With the natural gas market stuck in wait-and-see mode as traders and analysts seek more clarity on the impacts of coronavirus containment measures, futures traded close to even Wednesday. The April Nymex contract added 0.6 cents to settle at $1.659/MMBtu.

In the spot market, mild temperatures in the forecast accompanied a mix of price moves, with NGI’s Spot Gas National Avg. ultimately sliding 1.5 cents to $1.460.

The coronavirus pandemic has left energy analysts with the unenviable task of trying to light the path forward without the benefit of a historical comparison to offer insight into the present situation.

“Covid-19 is creating wholly unprecedented impacts across energy markets, compelling radical changes to our forward balance expectations and challenging standard assumptions,” Genscape Inc. senior natural gas analyst Rick Margolin said in a note to clients Wednesday. “The challenge of forecasting is made difficult by the fact that there are no true precedents or analogs for what is happening now and for how long. Thus, we expect our forecast changes to be frequent and potentially stark over the weeks and months ahead.”

Natural gas prices have tumbled to historically low levels recently, and, as a primary input in Genscape’s modeling, this has “generated significant changes” to the firm’s projections.

“We have sharply reduced our production outlooks,” Margolin said.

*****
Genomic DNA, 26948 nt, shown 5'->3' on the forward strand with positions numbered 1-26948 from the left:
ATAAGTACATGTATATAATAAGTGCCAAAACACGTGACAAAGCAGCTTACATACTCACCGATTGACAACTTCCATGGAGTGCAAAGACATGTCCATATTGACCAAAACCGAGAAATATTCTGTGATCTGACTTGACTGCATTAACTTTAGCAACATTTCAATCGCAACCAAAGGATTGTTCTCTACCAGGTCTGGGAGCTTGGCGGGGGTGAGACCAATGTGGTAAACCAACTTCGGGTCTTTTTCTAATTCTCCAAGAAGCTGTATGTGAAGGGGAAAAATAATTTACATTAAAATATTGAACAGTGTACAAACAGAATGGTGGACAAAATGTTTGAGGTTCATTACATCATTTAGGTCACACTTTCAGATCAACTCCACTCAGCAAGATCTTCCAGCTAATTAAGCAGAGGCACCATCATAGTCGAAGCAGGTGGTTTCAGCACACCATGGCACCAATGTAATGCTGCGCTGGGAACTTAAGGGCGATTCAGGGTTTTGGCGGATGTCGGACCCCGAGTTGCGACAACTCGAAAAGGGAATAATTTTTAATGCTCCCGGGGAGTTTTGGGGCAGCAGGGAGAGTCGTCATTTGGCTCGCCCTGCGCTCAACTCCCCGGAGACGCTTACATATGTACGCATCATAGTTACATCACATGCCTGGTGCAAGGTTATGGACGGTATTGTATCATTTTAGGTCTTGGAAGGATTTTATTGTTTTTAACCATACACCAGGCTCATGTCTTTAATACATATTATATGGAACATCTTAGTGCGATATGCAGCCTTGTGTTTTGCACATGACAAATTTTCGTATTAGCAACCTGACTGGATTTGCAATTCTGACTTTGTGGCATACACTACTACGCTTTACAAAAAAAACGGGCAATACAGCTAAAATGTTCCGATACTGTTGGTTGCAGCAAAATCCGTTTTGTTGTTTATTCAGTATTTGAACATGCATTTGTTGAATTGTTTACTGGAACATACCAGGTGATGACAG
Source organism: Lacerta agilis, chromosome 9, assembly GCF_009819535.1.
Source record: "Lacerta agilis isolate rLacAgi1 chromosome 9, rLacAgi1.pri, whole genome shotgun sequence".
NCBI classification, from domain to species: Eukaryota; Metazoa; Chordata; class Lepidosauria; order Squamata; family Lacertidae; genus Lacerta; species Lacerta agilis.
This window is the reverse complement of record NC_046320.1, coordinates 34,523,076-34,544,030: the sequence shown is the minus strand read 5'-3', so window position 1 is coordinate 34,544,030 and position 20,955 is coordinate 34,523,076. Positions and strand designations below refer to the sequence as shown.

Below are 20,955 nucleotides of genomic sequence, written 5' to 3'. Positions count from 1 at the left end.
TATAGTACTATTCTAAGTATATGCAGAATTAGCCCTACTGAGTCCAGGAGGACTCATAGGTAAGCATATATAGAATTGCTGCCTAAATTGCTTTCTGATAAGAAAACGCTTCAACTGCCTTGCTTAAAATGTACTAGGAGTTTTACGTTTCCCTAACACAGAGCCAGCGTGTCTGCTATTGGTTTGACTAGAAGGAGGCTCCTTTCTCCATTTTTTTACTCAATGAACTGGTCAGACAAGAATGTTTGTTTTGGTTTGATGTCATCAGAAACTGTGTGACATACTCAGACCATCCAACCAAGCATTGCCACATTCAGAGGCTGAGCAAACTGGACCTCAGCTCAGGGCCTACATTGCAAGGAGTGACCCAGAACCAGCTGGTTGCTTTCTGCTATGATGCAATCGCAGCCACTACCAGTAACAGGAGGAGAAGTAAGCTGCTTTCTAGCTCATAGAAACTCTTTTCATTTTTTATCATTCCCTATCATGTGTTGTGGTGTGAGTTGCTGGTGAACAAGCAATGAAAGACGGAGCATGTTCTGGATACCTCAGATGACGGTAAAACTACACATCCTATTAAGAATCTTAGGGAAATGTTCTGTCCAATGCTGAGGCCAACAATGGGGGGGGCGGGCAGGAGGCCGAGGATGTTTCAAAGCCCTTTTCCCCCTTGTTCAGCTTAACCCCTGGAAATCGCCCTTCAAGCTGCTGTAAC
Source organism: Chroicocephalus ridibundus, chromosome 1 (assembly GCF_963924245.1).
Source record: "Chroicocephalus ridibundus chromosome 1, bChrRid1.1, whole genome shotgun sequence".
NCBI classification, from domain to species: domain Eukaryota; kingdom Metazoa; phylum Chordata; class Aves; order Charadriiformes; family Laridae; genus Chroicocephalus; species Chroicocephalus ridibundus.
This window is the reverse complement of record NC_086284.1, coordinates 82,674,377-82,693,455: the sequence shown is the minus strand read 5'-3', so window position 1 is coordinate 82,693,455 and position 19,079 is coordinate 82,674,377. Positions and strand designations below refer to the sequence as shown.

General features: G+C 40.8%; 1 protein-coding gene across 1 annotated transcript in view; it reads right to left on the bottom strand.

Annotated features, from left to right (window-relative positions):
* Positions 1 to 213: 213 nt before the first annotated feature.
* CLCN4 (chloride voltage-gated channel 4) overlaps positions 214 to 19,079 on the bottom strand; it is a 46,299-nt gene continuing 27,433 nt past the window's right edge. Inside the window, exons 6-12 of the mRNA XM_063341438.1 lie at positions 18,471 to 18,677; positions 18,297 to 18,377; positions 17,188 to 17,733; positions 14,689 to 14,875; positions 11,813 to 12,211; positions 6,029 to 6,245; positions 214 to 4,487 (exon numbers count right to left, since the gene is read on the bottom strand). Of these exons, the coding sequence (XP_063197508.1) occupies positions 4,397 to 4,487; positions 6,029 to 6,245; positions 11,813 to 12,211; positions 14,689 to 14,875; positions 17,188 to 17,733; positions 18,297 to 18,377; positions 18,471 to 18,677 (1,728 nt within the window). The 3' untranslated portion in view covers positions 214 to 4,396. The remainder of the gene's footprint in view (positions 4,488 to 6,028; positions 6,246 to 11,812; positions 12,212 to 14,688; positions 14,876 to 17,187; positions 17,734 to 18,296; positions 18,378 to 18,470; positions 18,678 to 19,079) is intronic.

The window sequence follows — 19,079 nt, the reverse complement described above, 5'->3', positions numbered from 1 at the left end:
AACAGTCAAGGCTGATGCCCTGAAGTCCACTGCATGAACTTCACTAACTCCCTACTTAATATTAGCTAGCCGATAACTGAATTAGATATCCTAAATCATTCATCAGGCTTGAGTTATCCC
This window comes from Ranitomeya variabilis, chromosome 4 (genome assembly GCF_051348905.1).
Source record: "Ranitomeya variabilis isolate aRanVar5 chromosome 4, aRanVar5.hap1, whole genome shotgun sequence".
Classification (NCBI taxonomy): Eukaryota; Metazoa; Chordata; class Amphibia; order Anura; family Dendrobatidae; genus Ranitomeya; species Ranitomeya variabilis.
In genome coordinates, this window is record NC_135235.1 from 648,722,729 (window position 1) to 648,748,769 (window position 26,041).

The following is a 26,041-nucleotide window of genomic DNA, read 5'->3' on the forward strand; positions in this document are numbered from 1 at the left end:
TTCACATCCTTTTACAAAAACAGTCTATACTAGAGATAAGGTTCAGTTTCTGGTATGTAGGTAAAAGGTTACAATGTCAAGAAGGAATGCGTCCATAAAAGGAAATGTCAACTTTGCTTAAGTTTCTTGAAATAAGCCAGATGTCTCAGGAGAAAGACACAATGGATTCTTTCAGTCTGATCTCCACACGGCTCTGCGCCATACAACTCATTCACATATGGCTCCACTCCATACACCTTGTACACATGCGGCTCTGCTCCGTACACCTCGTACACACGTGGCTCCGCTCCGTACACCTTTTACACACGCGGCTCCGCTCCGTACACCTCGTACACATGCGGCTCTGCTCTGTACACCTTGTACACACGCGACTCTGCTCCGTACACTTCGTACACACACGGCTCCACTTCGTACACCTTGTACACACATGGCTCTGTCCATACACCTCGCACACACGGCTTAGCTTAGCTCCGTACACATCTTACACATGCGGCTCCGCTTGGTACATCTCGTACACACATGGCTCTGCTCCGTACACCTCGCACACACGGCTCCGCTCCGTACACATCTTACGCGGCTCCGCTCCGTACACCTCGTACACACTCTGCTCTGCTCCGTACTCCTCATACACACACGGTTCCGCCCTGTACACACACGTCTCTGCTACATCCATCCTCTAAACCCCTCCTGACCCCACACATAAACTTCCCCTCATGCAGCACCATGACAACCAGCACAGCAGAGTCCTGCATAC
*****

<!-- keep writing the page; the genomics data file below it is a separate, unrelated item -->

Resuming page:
Due to sharp declines in commodity prices, Genscape’s 2020 natural gas production forecast has dropped by around 1.1 Bcf/d compared to the firm’s expectations as of six weeks ago.

“Though we still expect Cal 2020 to post overall year/year growth from Cal 2019, by September we expect to see the first signs of same-month year/year declines, and winter 2020/21 will show declines to winter 2019/20,” Margolin said. “Our Cal 2021 production forecast has been revised down exponentially more, by about 5.6 Bcf/d from previous. At current forward curve prices, there are a handful of prominent basins whose rig counts are projected to drop to zero.”

Of course, the demand side of the market is hardly immune to Covid-19, and the impacts for natural gas are “unquestionably bearish,” according to Margolin.

“Some businesses have already been permanently destroyed, and school districts across the country have already declared no return to session this academic year,” the analyst said.

Genscape has removed about 0.4 Bcf/d of demand from its forecast for summer 2020, driven by declines in the industrial sector.

“Our overall reductions to gas demand this summer would be higher except that expectations for power burn were actually revised up by 0.1 Bcf/d, with lower prices generating enough price-sensitive switching to outweigh expectations for lower electricity loads,” Margolin said.

Meanwhile, gas traders also have to factor in the latest Energy Information Administration (EIA) storage data, with Thursday’s report expected to show a lighter-than-average withdrawal for the week ending March 20.